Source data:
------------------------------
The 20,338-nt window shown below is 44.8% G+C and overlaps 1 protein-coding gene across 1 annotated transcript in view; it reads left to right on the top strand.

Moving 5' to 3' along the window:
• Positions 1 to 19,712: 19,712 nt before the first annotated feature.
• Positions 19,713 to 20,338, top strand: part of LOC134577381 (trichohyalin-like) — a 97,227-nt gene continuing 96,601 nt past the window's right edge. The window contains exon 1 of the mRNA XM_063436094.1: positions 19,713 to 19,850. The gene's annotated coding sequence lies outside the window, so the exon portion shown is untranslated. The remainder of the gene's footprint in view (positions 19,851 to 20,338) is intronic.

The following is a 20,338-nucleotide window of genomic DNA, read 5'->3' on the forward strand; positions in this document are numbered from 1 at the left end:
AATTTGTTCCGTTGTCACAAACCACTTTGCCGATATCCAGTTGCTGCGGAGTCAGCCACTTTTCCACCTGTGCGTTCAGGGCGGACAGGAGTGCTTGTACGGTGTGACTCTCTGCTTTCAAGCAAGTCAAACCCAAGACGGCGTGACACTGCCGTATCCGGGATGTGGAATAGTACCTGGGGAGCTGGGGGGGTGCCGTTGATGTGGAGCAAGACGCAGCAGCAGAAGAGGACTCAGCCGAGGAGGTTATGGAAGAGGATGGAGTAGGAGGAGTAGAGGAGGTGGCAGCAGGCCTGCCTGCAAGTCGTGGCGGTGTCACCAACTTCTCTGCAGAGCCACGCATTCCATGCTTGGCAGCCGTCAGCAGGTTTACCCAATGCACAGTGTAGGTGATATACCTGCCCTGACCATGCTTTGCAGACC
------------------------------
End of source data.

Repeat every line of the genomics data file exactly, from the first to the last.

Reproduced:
The 20,338-nt window shown below is 44.8% G+C and overlaps 1 protein-coding gene across 1 annotated transcript in view; it reads left to right on the top strand.

Moving 5' to 3' along the window:
• Positions 1 to 19,712: 19,712 nt before the first annotated feature.
• Positions 19,713 to 20,338, top strand: part of LOC134577381 (trichohyalin-like) — a 97,227-nt gene continuing 96,601 nt past the window's right edge. The window contains exon 1 of the mRNA XM_063436094.1: positions 19,713 to 19,850. The gene's annotated coding sequence lies outside the window, so the exon portion shown is untranslated. The remainder of the gene's footprint in view (positions 19,851 to 20,338) is intronic.

The following is a 20,338-nucleotide window of genomic DNA, read 5'->3' on the forward strand; positions in this document are numbered from 1 at the left end:
AATTTGTTCCGTTGTCACAAACCACTTTGCCGATATCCAGTTGCTGCGGAGTCAGCCACTTTTCCACCTGTGCGTTCAGGGCGGACAGGAGTGCTTGTACGGTGTGACTCTCTGCTTTCAAGCAAGTCAAACCCAAGACGGCGTGACACTGCCGTATCCGGGATGTGGAATAGTACCTGGGGAGCTGGGGGGGTGCCGTTGATGTGGAGCAAGACGCAGCAGCAGAAGAGGACTCAGCCGAGGAGGTTATGGAAGAGGATGGAGTAGGAGGAGTAGAGGAGGTGGCAGCAGGCCTGCCTGCAAGTCGTGGCGGTGTCACCAACTTCTCTGCAGAGCCACGCATTCCATGCTTGGCAGCCGTCAGCAGGTTTACCCAATGCACAGTGTAGGTGATATACCTGCCCTGACCATGCTTTGCAGACC